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Wendy Morton

I check the day’s sky:
rain, ravens, salt, fog in the west.
I don’t care. I haul on my gumboots,
my pink rubber supermarket gloves,
my rain gear from the Sally Ann,
and walk to the back woods for the day’s work.
I see the stream is thick with maple leaves,
fallen ferns, small branches from last week’s wind.
I wade in, haul the leaves and branches out,
toss the ferns into the bush and move upsteam
until a windfall stops me.
Then I stop. Listen.
Stream music, ravens, the rain.

© by Wendy Morton.
Used with the author’s permission.


Wendy Morton believes that poetry is the shortest distance between hearts. She has published five books of poetry, a memoir--Six Impossible Things Before Breakfast--in which her adventures as a corporate sponsored poet are revealed, and a set of poetry postcards. Founder of Canada’s Random Acts of Poetry project, Wendy received the 2012 Colleen Thibaudeau Outstanding Contribution Award from the League of Canadian Poets, and was the recipient of the 2010 Spirit Bear Award and the Golden Beret Award. Wendy lives in Sooke, British Columbia, where she has spent 30 years as an insurance investigator. Learn more about her here.


Post New Comment:
Sharon Urdahl:
The perfect portrait of November - stream music, ravens the rain...always enjoy your poetry Wendy.
Posted 11/27/2013 01:38 AM
David Fraser:
Cool poem, Wendy.
Posted 11/26/2013 01:44 PM
Judith Heron:
Wendy, your poetry always 'takes me home' and you never fail to delight with an expression like 'Paydirt' only you would use. I know you as kin and grateful for it.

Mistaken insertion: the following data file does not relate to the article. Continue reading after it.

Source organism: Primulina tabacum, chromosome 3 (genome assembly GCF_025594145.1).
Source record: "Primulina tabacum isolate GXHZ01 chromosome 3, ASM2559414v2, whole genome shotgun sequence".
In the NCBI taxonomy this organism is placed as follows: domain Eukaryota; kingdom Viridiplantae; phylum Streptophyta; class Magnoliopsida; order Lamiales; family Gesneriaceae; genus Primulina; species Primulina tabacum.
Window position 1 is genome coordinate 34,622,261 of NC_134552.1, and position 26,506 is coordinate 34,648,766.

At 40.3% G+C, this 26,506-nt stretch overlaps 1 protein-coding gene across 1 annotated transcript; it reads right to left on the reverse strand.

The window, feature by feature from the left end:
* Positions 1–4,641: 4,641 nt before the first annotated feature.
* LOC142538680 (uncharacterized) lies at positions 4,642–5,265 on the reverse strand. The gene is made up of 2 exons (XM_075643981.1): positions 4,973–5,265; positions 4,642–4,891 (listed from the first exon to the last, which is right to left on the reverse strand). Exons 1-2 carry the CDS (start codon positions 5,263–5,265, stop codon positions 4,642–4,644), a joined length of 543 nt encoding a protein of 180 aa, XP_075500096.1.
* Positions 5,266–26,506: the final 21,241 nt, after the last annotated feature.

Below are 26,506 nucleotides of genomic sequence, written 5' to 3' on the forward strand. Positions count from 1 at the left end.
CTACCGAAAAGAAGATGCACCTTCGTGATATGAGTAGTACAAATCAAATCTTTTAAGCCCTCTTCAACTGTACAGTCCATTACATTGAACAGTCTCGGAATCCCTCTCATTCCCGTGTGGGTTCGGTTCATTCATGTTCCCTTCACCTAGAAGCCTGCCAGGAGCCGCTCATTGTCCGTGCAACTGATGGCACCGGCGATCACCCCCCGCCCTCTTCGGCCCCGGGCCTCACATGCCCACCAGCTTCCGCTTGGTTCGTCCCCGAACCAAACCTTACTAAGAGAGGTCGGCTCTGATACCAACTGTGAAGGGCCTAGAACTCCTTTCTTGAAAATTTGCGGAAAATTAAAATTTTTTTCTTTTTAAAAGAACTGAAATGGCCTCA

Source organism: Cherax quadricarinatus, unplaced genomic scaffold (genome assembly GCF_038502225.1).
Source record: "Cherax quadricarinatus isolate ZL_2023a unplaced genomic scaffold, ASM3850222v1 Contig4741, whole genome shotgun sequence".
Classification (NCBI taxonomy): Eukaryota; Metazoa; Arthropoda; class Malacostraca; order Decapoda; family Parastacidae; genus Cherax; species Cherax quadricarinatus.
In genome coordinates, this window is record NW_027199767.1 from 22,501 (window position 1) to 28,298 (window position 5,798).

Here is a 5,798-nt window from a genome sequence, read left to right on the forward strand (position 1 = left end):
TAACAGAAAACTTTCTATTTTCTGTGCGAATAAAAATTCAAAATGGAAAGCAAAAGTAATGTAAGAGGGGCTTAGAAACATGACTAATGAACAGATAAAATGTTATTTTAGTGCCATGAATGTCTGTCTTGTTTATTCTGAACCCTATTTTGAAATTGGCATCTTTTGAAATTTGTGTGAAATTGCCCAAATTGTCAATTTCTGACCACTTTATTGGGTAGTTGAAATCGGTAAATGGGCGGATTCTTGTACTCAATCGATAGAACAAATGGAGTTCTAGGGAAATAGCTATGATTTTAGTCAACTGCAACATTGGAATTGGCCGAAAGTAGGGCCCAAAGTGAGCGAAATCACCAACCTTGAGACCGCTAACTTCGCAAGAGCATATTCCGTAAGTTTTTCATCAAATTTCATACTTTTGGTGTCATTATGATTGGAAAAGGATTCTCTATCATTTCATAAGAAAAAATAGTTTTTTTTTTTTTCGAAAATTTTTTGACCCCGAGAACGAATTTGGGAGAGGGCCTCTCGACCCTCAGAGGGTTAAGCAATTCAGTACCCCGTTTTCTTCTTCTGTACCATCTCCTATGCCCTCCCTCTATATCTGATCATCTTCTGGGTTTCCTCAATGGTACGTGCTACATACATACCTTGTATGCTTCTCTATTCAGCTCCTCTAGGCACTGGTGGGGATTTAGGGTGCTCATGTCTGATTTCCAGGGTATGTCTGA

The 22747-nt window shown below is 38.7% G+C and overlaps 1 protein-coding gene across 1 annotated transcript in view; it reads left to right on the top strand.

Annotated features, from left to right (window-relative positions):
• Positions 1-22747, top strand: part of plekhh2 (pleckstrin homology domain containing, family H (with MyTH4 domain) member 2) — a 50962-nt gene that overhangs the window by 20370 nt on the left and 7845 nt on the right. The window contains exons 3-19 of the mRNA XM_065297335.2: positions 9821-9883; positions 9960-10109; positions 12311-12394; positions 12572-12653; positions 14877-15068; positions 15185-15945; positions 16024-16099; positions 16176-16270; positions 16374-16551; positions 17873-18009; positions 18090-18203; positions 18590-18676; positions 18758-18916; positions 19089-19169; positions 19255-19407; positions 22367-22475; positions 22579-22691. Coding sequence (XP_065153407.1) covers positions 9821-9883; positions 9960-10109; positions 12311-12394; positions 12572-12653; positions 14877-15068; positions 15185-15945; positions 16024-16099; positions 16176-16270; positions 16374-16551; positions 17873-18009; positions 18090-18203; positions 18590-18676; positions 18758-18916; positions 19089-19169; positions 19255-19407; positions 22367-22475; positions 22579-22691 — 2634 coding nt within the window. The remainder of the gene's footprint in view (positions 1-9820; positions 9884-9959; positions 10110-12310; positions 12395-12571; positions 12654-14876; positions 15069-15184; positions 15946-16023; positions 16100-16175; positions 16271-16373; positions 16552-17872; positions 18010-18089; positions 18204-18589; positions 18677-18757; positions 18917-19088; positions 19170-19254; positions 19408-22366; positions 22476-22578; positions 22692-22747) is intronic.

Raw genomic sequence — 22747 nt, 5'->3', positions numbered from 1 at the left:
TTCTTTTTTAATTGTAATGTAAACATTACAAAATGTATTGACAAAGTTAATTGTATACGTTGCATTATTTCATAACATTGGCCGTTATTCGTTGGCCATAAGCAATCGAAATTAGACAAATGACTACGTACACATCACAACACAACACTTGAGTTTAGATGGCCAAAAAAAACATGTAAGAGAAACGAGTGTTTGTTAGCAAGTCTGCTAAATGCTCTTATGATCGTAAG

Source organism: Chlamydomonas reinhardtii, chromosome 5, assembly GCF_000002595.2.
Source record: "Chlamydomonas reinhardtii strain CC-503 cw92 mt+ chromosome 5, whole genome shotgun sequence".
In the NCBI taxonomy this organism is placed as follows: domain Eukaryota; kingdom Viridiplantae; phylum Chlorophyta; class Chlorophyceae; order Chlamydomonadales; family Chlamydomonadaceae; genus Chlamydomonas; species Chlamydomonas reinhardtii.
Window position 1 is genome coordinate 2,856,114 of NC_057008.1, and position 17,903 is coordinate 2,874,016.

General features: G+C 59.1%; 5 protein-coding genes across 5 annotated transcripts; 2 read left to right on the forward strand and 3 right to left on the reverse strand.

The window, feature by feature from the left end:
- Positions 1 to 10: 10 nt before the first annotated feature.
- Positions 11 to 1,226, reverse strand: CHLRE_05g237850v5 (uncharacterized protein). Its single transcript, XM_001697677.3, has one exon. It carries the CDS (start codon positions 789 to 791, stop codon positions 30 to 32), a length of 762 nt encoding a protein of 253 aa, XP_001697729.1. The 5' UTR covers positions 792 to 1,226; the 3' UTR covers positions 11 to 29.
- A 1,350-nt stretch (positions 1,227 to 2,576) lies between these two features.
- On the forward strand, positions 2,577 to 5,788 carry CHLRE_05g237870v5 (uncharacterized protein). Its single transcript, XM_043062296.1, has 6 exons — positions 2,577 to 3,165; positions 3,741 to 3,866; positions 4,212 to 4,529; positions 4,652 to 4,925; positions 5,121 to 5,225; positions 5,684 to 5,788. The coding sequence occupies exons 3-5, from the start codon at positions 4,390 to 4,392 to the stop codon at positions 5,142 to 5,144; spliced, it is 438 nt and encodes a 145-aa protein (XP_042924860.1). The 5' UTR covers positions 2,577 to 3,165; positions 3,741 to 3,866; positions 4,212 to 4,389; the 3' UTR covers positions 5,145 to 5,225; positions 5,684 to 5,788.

Posted 11/26/2013 11:23 AM
"small branches from last week's wind" and "stream music, ravens, the rain" wonderful. And the play between what clothes the speaker, and what clothes the stream. Well said, well done! Beautiful! "Paydirt!"
Posted 11/26/2013 08:57 AM
I love the surprise of "Paydirt!" as the last line. You make a "nature" poem transcend simple description by mixing in ordinary humanness. Rubber gloves, the Sally Ann, the "I don't care" -- that's how you reel me in.
Posted 11/26/2013 08:42 AM
My neighbor always says, "working outside is good for whatever ails you." Your poems have the same effect, Wendy.
Posted 11/26/2013 08:27 AM
Janet Leahy:
I reread your poem and think how lovely to stop and listen.
Posted 11/26/2013 08:04 AM
Words that are compost for the smile.
Posted 11/26/2013 07:55 AM
To (mis)quote a movie line > you had me... at the last 3 lines! Paydirt! So enJOY'd. Thanks, Wendy.
Posted 11/26/2013 07:50 AM
stream music, ravens, the rain...aahhh, I'm there with you, Wendy!
Posted 11/26/2013 07:01 AM
Posted 11/26/2013 06:09 AM

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